Training a Service Dog Yourself vs Training Programs

Training a service dog yourself is quite doable even if you have a disability. Our expert on this, Viki, should know – she’s been training service dogs for several years to help her and her husband with their respective specific needs.

However, there are also service dog training programs if you don’t have the time or skills to train a dog yourself. You can read more about that here.

For a Service Dog, Should I Get a Puppy or Older Dog?

e service dogs in training on a ferry
Service dog Melanie as a puppy
Hannah and Patches, two of Viki's former service dogs

Viki prefers to start out with a puppy so they can really get to know each other and build an unshakable rapport. 

A puppy that has been tuned in to you from a young age is also more likely to become a medical alert dog. According to Viki, “Medical alert is considered the holy grail of all mitigation and CANNOT be trained. An example of this is where the dog senses you are about to have a seizure or to lose your balance and warns you before it happens. It is something that the animal does by instinct.”

You may wish to rescue a dog – just be aware that they usually have some type of behavior issue, which may require extra training and patience on your part.

You could also acquire a dog that has been trained by someone else. This will likely cost you more but could be well worth the investment to you. You will still need to reinforce the training – it may help to have a checklist to refresh skills as needed.

Not sure which kind of dog you need to get to train as an assistance dog? See service dog breeds.

Where to Start with Training a Service Dog

Basic obedience comes first. The dog needs to be:

  • housebroken
  • learn to come when called
  • sit when ordered
  • stay in the down position 
  • stop barking on command
  • walk on a leash without pulling
  • follow at heel with a dropped leash

These foundation skills must be taught with patience and in a positive manner.

  • They can be started at a very young age – just keep training sessions short, from 5 to 10 minutes, a few times a day. 
  • There are any number of training methods. My favorite is clicker training. (Investing in good training resources is money well spent, in my opinion.)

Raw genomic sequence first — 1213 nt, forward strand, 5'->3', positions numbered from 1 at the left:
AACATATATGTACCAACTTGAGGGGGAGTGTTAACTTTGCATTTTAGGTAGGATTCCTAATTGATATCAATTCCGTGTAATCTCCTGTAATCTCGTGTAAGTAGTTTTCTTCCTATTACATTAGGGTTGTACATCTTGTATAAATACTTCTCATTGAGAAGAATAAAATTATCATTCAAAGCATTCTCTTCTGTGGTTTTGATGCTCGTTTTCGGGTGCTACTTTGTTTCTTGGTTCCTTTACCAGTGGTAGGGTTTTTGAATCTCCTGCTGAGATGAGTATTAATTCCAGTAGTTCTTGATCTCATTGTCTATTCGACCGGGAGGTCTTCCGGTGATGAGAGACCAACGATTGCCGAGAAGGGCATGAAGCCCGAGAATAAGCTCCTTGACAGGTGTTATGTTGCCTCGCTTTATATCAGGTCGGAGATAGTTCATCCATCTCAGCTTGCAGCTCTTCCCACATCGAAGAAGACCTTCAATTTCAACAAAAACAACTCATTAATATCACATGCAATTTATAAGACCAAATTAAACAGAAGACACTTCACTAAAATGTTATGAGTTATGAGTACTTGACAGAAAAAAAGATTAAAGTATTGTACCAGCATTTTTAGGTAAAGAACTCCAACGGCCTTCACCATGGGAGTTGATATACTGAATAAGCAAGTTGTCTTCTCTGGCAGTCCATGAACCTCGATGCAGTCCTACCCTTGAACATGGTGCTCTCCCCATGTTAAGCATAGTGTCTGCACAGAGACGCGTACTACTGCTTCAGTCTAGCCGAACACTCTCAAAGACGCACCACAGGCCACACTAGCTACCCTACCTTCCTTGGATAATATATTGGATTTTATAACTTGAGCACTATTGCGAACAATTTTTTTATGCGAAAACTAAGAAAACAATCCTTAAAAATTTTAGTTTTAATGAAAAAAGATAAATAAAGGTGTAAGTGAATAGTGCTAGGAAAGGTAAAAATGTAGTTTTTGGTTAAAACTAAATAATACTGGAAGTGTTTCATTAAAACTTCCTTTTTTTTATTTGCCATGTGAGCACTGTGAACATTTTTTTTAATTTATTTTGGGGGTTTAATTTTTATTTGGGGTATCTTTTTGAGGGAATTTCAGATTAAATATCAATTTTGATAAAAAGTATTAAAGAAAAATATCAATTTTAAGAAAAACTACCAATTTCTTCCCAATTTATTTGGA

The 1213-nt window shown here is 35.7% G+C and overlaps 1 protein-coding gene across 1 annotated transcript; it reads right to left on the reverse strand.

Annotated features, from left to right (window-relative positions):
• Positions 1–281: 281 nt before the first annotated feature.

Two other things to consider for raising a well rounded dog:

  • Set up the dog’s area for success so he or she stays out of trouble – a dog crate is useful provided the dog is allowed out to go potty and also gets really good exercise. A utility room or fenced yard area with dog toys (homemade, of course!) may be other options. 
  • Socialization with other dogs is just as important as getting the dog used to people outside the family.

See below for more advanced service dog training skills.

Top 5 Dog Training Mistakes

According to Dog Training Secrets, there are 5 main mistakes that will result in lack of progress when training a service dog or any other dog:

1) Lack of practice or effort
2) Poor timing with rewards
3) Rewarding the wrong behaviors
4) Being inconsistent with rewarding or discouraging specific behaviors
5) Scaring your dog through hitting, kicking or yelling

We would add one more: 

6) Getting in a hurry to see results. Training a dog thoroughly in the basics takes many months if done on a regular timetable, and training a service dog to do targeted tasks can take considerably longer. 

However, clicker training, done right, can ease the process somewhat.

Clicker Training

Virginia Broitman, a follower of animal behaviorist Karen Pryor, advocates using a clicker with a treat to get good results more quickly.

Her approach offers a sophisticated, yet easy-to-understand, training method called shaping, which is also called hands off training.

To see this in action, click on some FREE video previews such as this Video Sample: Shaping Behaviors – follow the directions below: